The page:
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NAU Mike Marlow

In this file photo from December, Mike Marlow, Northern Arizona's newly hired vice president for intercollegiate athletics, speaks during a press conference as university President Rita Cheng looks on.

A handful of Northern Arizona University students spoke in favor of a $75 per semester athletics fee proposed by university administrators at a public hearing with the Arizona Board of Regents on Tuesday.

This would be the first time that NAU has charged a dedicated athletics fee to all students. The University of Arizona charges its students a $50 per semester athletics fee and Arizona State University $75.

The fee would have to be approved by ABOR at its April 5 meeting, which will be live-streamed on the internet on ABOR’s website. Public comments on the tuition schedule will not be taken.

According to a February Arizona Daily Sun interview with NAU Vice President for Intercollegiate Athletics Mike Marlow, the fee would generate around $3.1 million annually for the university’s athletics and increase the annual Athletics Department budget by nearly 17 percent. A student activity fee of $48 per semester currently covers the cost of free sports tickets for students, along with student legal aid, funding for student organizations, campus speakers and other activities.

At least three of the students who spoke in favor of the new fee work as interns or graduate assistants at NAU’s Athletics Communications department.

Working in public relations for the Athletic Department has helped her reach some of her career goals, said graduate assistant Cheyenne Mumphrey. Adding the $150 a year fee would allow the department to invest in new facilities and support internships and graduate assistantships at the department that help NAU students get the experience they need to get a job after they graduate.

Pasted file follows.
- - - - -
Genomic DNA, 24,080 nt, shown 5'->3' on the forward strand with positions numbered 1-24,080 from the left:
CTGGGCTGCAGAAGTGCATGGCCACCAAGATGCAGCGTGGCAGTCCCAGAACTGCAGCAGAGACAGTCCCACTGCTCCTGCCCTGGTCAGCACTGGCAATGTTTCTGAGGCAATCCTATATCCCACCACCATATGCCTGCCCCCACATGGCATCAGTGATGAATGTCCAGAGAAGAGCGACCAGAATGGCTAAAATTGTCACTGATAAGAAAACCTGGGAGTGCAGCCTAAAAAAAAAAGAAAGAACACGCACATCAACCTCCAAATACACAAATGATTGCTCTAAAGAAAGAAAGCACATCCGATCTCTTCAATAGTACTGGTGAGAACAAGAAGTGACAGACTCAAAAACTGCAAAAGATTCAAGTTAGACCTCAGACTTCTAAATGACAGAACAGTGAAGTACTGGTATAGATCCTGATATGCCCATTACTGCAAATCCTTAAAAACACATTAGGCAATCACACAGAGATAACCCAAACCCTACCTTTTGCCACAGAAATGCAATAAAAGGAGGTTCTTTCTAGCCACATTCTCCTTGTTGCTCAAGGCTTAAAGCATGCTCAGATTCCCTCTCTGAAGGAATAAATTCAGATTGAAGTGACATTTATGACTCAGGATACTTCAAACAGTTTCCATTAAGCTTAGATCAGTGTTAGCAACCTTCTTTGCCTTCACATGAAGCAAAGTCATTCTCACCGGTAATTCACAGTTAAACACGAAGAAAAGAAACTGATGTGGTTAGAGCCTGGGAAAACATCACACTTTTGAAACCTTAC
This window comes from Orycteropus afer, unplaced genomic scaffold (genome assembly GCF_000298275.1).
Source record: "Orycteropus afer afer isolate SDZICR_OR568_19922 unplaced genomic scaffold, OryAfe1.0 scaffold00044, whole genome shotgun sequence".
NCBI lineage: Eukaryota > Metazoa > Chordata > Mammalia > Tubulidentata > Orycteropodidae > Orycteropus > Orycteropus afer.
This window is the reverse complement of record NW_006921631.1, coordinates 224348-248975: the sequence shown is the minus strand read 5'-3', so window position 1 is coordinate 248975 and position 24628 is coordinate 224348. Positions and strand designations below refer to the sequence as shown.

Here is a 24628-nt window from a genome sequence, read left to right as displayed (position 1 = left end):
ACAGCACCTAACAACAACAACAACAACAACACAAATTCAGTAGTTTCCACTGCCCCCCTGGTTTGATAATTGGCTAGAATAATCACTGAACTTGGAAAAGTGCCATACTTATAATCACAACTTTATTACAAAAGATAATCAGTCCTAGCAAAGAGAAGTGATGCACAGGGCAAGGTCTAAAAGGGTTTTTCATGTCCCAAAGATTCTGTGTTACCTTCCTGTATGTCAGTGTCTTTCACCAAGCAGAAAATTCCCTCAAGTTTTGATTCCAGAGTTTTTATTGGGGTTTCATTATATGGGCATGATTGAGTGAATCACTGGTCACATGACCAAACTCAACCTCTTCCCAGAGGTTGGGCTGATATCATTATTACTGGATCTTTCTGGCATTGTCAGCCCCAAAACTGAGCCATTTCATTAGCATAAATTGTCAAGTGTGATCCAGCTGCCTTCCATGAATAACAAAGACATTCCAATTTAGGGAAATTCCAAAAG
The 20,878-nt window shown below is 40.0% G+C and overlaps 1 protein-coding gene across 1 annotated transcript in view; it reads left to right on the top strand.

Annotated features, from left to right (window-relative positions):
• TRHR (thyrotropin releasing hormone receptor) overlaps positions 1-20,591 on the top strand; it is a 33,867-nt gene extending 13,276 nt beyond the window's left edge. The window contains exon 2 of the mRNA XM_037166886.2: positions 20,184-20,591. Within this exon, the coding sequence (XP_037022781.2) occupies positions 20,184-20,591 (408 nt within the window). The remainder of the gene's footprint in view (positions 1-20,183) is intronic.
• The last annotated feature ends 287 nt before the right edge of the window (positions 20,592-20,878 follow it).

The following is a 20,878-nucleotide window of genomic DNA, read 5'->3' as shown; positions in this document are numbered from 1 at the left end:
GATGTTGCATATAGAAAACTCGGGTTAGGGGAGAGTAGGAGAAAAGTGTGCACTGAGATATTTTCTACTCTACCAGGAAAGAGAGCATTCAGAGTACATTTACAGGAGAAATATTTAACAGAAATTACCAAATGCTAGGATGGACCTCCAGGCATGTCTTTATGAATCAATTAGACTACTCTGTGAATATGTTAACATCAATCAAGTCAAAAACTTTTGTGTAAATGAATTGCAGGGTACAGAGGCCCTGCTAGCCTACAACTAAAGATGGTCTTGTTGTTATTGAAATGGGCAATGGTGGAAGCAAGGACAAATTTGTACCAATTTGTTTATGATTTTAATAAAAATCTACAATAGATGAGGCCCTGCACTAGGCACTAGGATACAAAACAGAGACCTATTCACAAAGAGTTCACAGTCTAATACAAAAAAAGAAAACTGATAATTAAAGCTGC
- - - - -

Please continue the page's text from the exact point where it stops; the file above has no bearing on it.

Northern Arizona University Student Body President Lauren L’Ecuyer said that NAU’s student council, the Associated Students of Northern Arizona University, had voted 10 to 1 in favor of the fee. She said ASNAU had an open line of communication with the Athletics Department and university administrators about the fee and its purpose.

NAU was recently dinged in an accreditation report from the Higher Learning Commission for poor communication between students, faculty, staff and administrators.

L’Ecuyer said as part of the agreement between ASNAU and the university, an advisory committee will be created to determine where the money from the fee would be spent. The fee would be capped at $150 a year until 2026 and NAU students would still get free admission to all athletic events until 2026.

Revenue from the fee could not be used for staff salaries, travel costs or scholarships, she said. Instead, the money would be used to improve current sports facilities and build additional ones as needed.

L’Ecuyer was so impressed with the communication between the university and ASNAU that the student council is recommending that advisory committees like the one for the athletics fee be created for any future fee proposals.

However, at student forums in February designed to collect comments about the fees, a number of students raised concerns about the total amount of fees they are paying in order to attend NAU. Fees to attend NAU’s Flagstaff campus for the 2017/2018 year are just over $1,000.

NAU President Rita Cheng also explained the fee and an increase in tuition for new students and those who are not part of the university’s pledge tuition program at the public hearing. She proposed a 3.5 percent increase in tuition for new undergraduate students next year at most of its campuses, except its Yavapai campus, where the tuition is expected to increase by about 5 percent.

Students who are part of the university’s Pledge program will not see a tuition increase. The Pledge program locks in the tuition rate for four years for entering freshmen, although only 40 percent graduate in four years.

The reporter can be reached at or (928)556-2253.


Education/Business Reporter

Suzanne writes about education and business. She covers the local school district, charter schools and Northern Arizona University. She also writes the Sunday business features.

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